People who are depressed very often have negative beliefs about their ability to manage aspects of their lives based on perceived failures in the past. For example, imagine an adolescent girl living in a home with verbally abusive parents who tell her that she is stupid and cannot do anything right. Over time the young girl may believe her parents and come to doubt her abilities and self-worth. She may begin to feel helpless and believe that most things are beyond her control. This feeling of helplessness may make her vulnerable to developing clinical depression at some point in her life.

How to deal with chronic stress?

There are multiple suggestions for relieving from stress negative consequence you can find online. There is no point to remove stress from your life completely, since you cannot regulate the external conditions and life events. But you can adapt your body to handle these stressful life conditions without losing the grounds, being able to manage successfully inside the reasonable response to the external life. One size does not fit all, and you need to find your own mental relaxers and guards.

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There are few popular suggestions:

1.       Adopt a pet. Interaction with pets is relaxing and may therefore aid in stress management. Pet therapy is acknowledged approach to reduce stress. But be careful to chose this method, as adoption a pet requires taking responsibility for this creature life and well-being. Are you ready for that?
2.       Apply Positive Self-Talk. Self-talk is one way to deal with stress. We all talk to ourselves; sometimes we talk out loud but usually we keep self-talk in our heads. Self-talk can be positive ("I can do this" or "Things will work out") or negative ("I'll never get well" or "I'm so stupid"). Negative self-talk increases stress. Positive self-talk helps you calm down and control stress. With practice, you can learn to turn negative thoughts into positive ones.
3.       Use Emergency Stress Stoppers. There are many stressful situations — at work, at home, on the road and in public places. We may feel stress because of poor communication, too much work and everyday hassles like standing in line. Emergency stress stoppers help you deal with stress on the spot. Try these emergency stress stoppers. You may need different stress stoppers for different situations and sometimes it helps to combine them.
·         Count to 10 before you speak.
·         Take three to five deep breaths.
·         Walk away from the stressful situation, and say you'll handle it later.
·         Go for a walk.
·         Don't be afraid to say "I'm sorry" if you make a mistake.
·         Set your watch five to 10 minutes ahead to avoid the stress of being late.
·         Break down big problems into smaller parts. For example, answer one letter or phone call per day, instead of dealing with everything at once.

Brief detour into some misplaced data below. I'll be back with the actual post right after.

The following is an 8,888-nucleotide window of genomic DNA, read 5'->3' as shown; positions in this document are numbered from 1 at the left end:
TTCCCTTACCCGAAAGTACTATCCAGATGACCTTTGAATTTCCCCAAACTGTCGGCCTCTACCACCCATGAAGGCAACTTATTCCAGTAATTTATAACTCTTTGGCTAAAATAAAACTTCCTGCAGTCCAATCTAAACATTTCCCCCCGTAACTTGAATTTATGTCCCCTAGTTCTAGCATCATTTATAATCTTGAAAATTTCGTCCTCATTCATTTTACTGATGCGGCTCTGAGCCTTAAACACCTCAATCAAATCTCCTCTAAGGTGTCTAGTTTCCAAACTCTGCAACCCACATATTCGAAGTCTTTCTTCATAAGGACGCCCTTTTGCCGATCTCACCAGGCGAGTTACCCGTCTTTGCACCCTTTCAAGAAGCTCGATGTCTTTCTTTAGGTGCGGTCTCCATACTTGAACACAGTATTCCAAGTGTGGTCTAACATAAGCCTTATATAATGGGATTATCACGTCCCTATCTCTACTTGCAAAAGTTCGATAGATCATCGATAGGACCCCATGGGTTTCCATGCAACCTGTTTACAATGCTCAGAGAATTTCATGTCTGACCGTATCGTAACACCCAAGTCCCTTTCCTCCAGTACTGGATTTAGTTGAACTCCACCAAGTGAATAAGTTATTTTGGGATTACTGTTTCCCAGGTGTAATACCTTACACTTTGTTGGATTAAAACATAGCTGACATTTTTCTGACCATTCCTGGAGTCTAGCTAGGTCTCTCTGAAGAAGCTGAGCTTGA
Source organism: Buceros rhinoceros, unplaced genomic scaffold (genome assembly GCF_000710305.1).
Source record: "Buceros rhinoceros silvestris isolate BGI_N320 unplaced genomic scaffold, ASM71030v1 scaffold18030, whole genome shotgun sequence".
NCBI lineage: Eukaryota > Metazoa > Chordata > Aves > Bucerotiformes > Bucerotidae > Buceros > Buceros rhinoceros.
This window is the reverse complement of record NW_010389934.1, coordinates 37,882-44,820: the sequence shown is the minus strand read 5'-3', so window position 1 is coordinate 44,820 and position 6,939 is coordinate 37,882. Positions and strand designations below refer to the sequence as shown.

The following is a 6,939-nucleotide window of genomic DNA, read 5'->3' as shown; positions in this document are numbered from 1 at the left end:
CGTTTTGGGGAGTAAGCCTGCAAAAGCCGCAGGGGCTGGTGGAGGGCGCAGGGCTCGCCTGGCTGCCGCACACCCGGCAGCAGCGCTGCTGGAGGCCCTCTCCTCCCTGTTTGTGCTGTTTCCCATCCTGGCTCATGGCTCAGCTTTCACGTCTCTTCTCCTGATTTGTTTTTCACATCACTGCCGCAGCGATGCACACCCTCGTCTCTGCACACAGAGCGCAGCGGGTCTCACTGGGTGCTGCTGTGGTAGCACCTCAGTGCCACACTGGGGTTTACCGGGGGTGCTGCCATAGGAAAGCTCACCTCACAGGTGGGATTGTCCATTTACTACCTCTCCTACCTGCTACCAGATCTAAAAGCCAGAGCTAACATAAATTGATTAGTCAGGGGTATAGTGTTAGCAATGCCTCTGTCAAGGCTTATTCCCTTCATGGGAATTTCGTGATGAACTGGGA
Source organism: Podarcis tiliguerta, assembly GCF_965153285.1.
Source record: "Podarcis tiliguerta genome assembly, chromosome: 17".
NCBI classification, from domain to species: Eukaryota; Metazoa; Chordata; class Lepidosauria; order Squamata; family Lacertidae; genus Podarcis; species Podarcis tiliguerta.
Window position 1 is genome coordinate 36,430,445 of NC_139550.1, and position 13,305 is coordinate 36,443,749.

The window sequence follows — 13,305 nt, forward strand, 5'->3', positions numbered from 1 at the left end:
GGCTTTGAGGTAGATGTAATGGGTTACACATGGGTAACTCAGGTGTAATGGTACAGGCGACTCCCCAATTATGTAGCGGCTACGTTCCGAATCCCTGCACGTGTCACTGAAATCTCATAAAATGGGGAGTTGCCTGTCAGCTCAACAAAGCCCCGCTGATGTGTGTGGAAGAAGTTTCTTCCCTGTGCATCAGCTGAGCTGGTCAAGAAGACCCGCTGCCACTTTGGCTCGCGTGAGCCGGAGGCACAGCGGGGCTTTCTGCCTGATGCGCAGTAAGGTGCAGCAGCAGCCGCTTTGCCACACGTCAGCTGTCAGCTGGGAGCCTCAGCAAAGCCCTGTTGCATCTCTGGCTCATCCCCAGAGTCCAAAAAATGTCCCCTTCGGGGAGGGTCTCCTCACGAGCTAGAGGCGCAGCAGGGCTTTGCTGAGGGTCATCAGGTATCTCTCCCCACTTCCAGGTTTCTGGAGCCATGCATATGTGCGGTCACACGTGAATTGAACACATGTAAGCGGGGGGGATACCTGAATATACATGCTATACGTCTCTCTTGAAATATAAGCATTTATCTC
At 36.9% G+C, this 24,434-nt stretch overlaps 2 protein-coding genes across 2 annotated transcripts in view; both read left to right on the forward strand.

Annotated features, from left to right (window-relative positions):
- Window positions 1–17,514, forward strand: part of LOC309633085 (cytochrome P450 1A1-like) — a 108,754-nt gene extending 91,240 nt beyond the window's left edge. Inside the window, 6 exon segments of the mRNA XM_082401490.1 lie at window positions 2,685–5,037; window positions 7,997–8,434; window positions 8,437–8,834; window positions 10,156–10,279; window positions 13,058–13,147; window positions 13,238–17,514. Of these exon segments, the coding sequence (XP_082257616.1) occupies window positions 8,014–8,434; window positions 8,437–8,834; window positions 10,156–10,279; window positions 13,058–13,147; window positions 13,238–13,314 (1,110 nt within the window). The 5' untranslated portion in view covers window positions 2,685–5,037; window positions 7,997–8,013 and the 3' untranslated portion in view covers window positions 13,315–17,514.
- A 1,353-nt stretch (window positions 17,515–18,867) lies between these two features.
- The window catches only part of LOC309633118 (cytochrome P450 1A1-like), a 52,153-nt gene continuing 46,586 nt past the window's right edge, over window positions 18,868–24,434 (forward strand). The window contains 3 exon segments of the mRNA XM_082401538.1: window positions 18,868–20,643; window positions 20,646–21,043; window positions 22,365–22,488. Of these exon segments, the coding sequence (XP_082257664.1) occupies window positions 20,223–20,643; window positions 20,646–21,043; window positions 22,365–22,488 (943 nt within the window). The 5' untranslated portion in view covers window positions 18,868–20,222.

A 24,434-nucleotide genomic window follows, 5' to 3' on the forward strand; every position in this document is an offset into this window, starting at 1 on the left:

·         Drive in the slow lane or avoid busy roads to help you stay calm while driving.
·         Smell a rose, hug a loved one or smile at your neighbor.
4.       Find Pleasure. When stress makes you feel bad, do something that makes you feel good. Doing things you enjoy is a natural way to fight off stress. You don't have to do a lot to find pleasure. Even if you're ill or down, you can find pleasure in simple things such as going for a drive, chatting with a friend or reading a good book.
5.       Relax. Relaxation is more than sitting in your favorite chair watching TV. To relieve stress, relaxation should calm the tension in your mind and body. Deep breathing is a form of relaxation you can learn and practice at home using the following steps. It's a good skill to practice as you start or end your day. With daily practice, you will soon be able to use this skill whenever you feel stress.
·         Sit in a comfortable position with your feet on the floor and your hands in your lap or lie down. Close your eyes.
·         Picture yourself in a peaceful place. Perhaps you're lying on the beach, walking in the mountains or floating in the clouds. Hold this scene in your mind.
·         Inhale and exhale. Focus on breathing slowly and deeply.
·         Continue to breathe slowly for 10 minutes or more.
·         Try to take at least five to 10 minutes every day for deep breathing or another form of relaxation.
6.       Watch TV. It was proven that the simple watching of television can reduce the level of stress a person can carry at a moment, and it can lower the anxiety level. This is very helpful in the matter: how does stress lead to depression. Also, a very important thing to know is that watching television for a very long period of time, or watching low-quality programs, that our personality rejects sub-consciously, can lead to stress build up, and this is bad for our body and mind, even if it looks like we are enjoying the viewing.
7.       Get to Fitness. In general, physical exercises proved to be an efficient and easy-to-perform, approach for stress reduction. Some of such activities might be especially effective, such as meditation, yoga, dancing, or water related procedures.
8.       Get Massage. Another way to get rid of stress is to go get a massage, when one goes to massage therapy, one can effectively relax muscles, ease muscle spasms and pain, increase blood flow in the skin and muscles, relieve mental and emotional stress, and induce relaxation.
9.       Write about it. Many people claim that self-assessment in written form helps to put the stress factors in proportion and assists in dealing with them. Write self-evaluation, email to a close friend, or start a blog. While writing is not able to substitute the professional consultation, it does help to ventilate the feelings and develop an action plan on how to deal with stressors.
10.   Get enough sleep. Lack of rest just aggravates stress. Adequate sleep fuels your mind, as well as your body. Feeling tired will increase your stress because it may cause you to think irrationally.
11.   See a Doctor. If your stress management efforts aren't helpful enough, see your therapist. Do not wait the moment when depression will penetrate full speed in your mind and body.

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How NOT to Deal with Chronic Stress

Some of the coping strategies may temporarily reduce stress, but they may also cause more damage in the long run:
  • Smoking tobacco.
  • Drinking too much alcohol.
  • Overeating or undereating.
  • Zoning out for hours in front of the TV or computer.
  • Withdrawing from friends, family, and activities.              
  • Using pills or drugs to relax.      
  • Sleeping too much.
  • Procrastinating.
  • Filling up every minute of the day to avoid facing problems.
  • Taking out your stress on others (lashing out, angry outbursts, physical violence).